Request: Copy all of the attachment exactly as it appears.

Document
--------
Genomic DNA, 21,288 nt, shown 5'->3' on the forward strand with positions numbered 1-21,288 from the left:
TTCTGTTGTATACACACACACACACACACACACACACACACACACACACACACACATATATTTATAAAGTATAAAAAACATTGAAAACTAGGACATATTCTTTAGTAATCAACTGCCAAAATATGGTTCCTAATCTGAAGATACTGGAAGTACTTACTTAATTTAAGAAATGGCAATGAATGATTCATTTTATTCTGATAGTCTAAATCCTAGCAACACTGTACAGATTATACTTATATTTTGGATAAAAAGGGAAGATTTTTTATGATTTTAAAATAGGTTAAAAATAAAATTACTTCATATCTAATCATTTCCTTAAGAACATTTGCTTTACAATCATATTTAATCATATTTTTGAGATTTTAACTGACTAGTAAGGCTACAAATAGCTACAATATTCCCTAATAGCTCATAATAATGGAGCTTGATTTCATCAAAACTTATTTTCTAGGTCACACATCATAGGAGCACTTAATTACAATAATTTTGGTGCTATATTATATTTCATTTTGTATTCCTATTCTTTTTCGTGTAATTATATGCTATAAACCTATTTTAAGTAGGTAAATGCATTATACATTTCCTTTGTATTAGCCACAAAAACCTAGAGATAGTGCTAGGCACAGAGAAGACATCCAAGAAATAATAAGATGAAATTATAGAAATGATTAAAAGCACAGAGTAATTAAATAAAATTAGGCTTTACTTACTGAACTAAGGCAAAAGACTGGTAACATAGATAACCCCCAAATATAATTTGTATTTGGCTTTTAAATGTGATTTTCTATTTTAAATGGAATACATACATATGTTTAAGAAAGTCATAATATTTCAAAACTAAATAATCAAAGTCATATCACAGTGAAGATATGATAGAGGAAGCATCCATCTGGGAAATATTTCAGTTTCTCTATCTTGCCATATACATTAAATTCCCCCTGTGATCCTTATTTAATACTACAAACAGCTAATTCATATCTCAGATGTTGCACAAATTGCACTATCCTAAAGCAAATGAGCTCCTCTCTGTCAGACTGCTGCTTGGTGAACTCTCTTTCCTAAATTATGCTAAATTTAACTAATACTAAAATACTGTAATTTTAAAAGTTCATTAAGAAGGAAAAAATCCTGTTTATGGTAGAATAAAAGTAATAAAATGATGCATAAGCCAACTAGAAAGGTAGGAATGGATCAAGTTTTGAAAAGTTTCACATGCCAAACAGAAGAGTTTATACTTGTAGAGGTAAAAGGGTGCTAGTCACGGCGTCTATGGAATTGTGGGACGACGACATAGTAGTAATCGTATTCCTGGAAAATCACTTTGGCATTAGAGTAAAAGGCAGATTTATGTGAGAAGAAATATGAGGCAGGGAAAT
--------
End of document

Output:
Genomic DNA, 21,288 nt, shown 5'->3' on the forward strand with positions numbered 1-21,288 from the left:
TTCTGTTGTATACACACACACACACACACACACACACACACACACACACACACACATATATTTATAAAGTATAAAAAACATTGAAAACTAGGACATATTCTTTAGTAATCAACTGCCAAAATATGGTTCCTAATCTGAAGATACTGGAAGTACTTACTTAATTTAAGAAATGGCAATGAATGATTCATTTTATTCTGATAGTCTAAATCCTAGCAACACTGTACAGATTATACTTATATTTTGGATAAAAAGGGAAGATTTTTTATGATTTTAAAATAGGTTAAAAATAAAATTACTTCATATCTAATCATTTCCTTAAGAACATTTGCTTTACAATCATATTTAATCATATTTTTGAGATTTTAACTGACTAGTAAGGCTACAAATAGCTACAATATTCCCTAATAGCTCATAATAATGGAGCTTGATTTCATCAAAACTTATTTTCTAGGTCACACATCATAGGAGCACTTAATTACAATAATTTTGGTGCTATATTATATTTCATTTTGTATTCCTATTCTTTTTCGTGTAATTATATGCTATAAACCTATTTTAAGTAGGTAAATGCATTATACATTTCCTTTGTATTAGCCACAAAAACCTAGAGATAGTGCTAGGCACAGAGAAGACATCCAAGAAATAATAAGATGAAATTATAGAAATGATTAAAAGCACAGAGTAATTAAATAAAATTAGGCTTTACTTACTGAACTAAGGCAAAAGACTGGTAACATAGATAACCCCCAAATATAATTTGTATTTGGCTTTTAAATGTGATTTTCTATTTTAAATGGAATACATACATATGTTTAAGAAAGTCATAATATTTCAAAACTAAATAATCAAAGTCATATCACAGTGAAGATATGATAGAGGAAGCATCCATCTGGGAAATATTTCAGTTTCTCTATCTTGCCATATACATTAAATTCCCCCTGTGATCCTTATTTAATACTACAAACAGCTAATTCATATCTCAGATGTTGCACAAATTGCACTATCCTAAAGCAAATGAGCTCCTCTCTGTCAGACTGCTGCTTGGTGAACTCTCTTTCCTAAATTATGCTAAATTTAACTAATACTAAAATACTGTAATTTTAAAAGTTCATTAAGAAGGAAAAAATCCTGTTTATGGTAGAATAAAAGTAATAAAATGATGCATAAGCCAACTAGAAAGGTAGGAATGGATCAAGTTTTGAAAAGTTTCACATGCCAAACAGAAGAGTTTATACTTGTAGAGGTAAAAGGGTGCTAGTCACGGCGTCTATGGAATTGTGGGACGACGACATAGTAGTAATCGTATTCCTGGAAAATCACTTTGGCATTAGAGTAAAAGGCAGATTTATGTGAGAAGAAATATGAGGCAGGGAAAT